There is no need to follow a recipe. Make salsa to fit your taste.
by donR July 4th 2015
I watched in awe as Lili made real “salsa” with my daughter Rebecca during a gathering of her friends on Independence day. We’ve always said “If you make a mess, make a big one” And as you can see by the pictures, they made lots of salsa; for 9 families.
Two things struck me the most. Lili used no recipe, and never has. Then, as she added ingredients, she shared some Tips N Tricks which I’m passing on to you.
Many fast food restaurants and drive-ins offer salad as an alternative to high-calorie meals. If you look at the salad greens and veggies you’ll find that they are undoubtedly a healthy choice for many people. The USDA ChooseMyPlate.gov website suggests eating more leafy greens. But what about the dressing? Does it matter which dressing you choose? It depends… Continue reading →
Want to learn some “new” tips to make cooking easier? All you need to do is lead a class in the Senior Center then sit back and listen to all the ideas. Many in the class started cooking a half century ago when there were no microwave ovens, crock-pots or digital appliances. Many recipes and cooking shortcuts were passed along by family and friends. Here are five of their quotes. Continue reading →
This rice pudding was made with brown rice syrup. spiced rum and almond milk.
“In the old days” my family seldom let food go to waste. Day-old bread was used in bread pudding, milk toast or dried for dressing and breading. Yesterday we had more rice leftover than needed and I remembered how I liked my Aunt’s bread pudding. So…why not try rice pudding? Continue reading →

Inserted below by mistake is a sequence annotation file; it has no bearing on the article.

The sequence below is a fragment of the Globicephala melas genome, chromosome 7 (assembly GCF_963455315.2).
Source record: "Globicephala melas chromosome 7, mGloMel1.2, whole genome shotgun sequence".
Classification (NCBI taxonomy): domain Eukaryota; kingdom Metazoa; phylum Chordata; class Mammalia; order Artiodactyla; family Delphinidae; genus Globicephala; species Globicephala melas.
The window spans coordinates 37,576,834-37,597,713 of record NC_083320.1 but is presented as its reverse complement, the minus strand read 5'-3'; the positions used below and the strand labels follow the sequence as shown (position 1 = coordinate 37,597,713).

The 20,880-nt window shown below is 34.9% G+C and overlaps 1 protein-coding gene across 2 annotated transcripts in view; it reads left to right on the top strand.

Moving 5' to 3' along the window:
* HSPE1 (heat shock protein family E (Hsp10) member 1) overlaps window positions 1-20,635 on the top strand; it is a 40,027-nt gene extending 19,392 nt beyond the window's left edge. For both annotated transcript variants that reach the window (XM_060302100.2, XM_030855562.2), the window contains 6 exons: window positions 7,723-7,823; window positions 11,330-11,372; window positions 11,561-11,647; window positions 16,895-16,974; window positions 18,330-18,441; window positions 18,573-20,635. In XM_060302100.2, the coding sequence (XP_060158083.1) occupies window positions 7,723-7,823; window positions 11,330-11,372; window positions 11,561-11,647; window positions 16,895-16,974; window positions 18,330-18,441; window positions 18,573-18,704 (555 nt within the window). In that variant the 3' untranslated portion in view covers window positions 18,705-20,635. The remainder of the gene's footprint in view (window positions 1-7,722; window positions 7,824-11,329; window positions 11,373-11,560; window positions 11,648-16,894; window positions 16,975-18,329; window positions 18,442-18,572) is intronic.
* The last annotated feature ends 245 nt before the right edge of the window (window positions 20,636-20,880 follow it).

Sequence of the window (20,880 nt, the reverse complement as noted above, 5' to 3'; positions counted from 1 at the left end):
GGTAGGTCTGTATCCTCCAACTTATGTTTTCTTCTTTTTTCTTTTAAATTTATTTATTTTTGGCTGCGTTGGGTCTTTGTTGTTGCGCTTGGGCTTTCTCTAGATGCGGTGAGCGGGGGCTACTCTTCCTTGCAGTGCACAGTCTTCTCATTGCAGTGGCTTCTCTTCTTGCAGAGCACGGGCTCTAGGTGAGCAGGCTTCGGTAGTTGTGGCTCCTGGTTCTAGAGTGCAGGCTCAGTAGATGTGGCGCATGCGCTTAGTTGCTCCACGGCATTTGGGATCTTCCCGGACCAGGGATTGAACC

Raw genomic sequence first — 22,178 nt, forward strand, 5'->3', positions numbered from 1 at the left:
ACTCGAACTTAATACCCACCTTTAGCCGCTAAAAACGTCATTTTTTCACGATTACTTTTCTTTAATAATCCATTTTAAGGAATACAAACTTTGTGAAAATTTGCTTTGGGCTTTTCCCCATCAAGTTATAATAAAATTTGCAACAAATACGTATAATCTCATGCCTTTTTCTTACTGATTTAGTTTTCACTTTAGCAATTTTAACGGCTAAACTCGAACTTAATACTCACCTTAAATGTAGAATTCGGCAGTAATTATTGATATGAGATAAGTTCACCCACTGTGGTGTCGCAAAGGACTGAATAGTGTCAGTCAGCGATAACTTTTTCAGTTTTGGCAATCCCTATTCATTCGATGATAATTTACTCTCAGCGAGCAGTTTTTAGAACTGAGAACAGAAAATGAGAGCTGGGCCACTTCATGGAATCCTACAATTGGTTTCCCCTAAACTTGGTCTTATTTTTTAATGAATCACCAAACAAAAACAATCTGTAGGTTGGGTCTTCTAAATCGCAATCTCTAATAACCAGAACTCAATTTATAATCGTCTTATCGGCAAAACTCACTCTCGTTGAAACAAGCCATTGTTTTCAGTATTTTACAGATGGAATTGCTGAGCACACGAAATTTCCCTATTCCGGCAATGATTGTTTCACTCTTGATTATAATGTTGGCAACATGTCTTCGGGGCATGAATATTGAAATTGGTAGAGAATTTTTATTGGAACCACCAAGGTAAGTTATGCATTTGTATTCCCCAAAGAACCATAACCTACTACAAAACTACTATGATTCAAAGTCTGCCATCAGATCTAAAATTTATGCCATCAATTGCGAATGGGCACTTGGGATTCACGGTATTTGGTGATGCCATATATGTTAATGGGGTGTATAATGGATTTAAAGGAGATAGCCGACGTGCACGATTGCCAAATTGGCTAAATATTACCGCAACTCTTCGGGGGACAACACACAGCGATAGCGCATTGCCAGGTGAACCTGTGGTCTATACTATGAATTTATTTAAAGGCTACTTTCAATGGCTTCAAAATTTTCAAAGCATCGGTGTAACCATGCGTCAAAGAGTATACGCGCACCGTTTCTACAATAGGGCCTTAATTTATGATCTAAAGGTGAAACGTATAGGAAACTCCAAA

Trout can be simply baked, fried, poached, grilled or broiled. But the sauce makes a big difference in the taste.
Trout can be the center of a very budget-friendly meal, especially when caught by family members. More than that, there’s a feeling of pride by providing food for the table. With Washington State lowland lakes opening last weekend it is fitting to feature trout preparation and cooking. But don’t limit yourself to fishing for trout because farm-raised trout are available from the grocer year-round. Continue reading →
Egg drop soup is light, easy to prepare and nourishing.
Is Your Cupboard Filled with Cans of Soup? OK. Kids love chicken noodle, and alphabet soup. Canned soups are easy to store, require no refrigeration and are simple to prepare. However food that comes in a can tend to be more expensive, contain lots of salt, preservatives and hidden sugar. The nutritional value is questionable since we can’t tell if the food was canned at its peak ripeness. Read more as we share ways to make natural soup outside the can. Continue reading →
No kitchen is needed for hosting Sr. Center Cooking Classes. Table-top appliances are fine.
Monday’s “class” at the Senior Center gave us an opportunity to share ideas in a way that was fun, enlightening and ended with a healthy pizza feed. Whole wheat crusts, home-made sauce, veggies and sharp cheese improve nutritional value. You can do the same with your group Read more for lesson plans and recipes. Continue reading →
by don R (a substitution guide when using recipes with flour.)
Here’s a quick guide to selecting the right flour for baking.
When baking, it is important to use the right kind of flour. For many years we would buy the cheapest flour on the grocer’s shelf not realizing why our gravy was lumpy or the bread did not rise. But more importantly, it is critical for some people to avoid flour containing gluten. So, yes, the type of flour you choose makes a difference. Read more about different types of flour. Continue reading →
While using my electric wok during yesterday’s senior center cooking class I was reminded why I have a love-hate relationship with it. They can be wonderful tools or leave you with a soggy meal. Continue reading →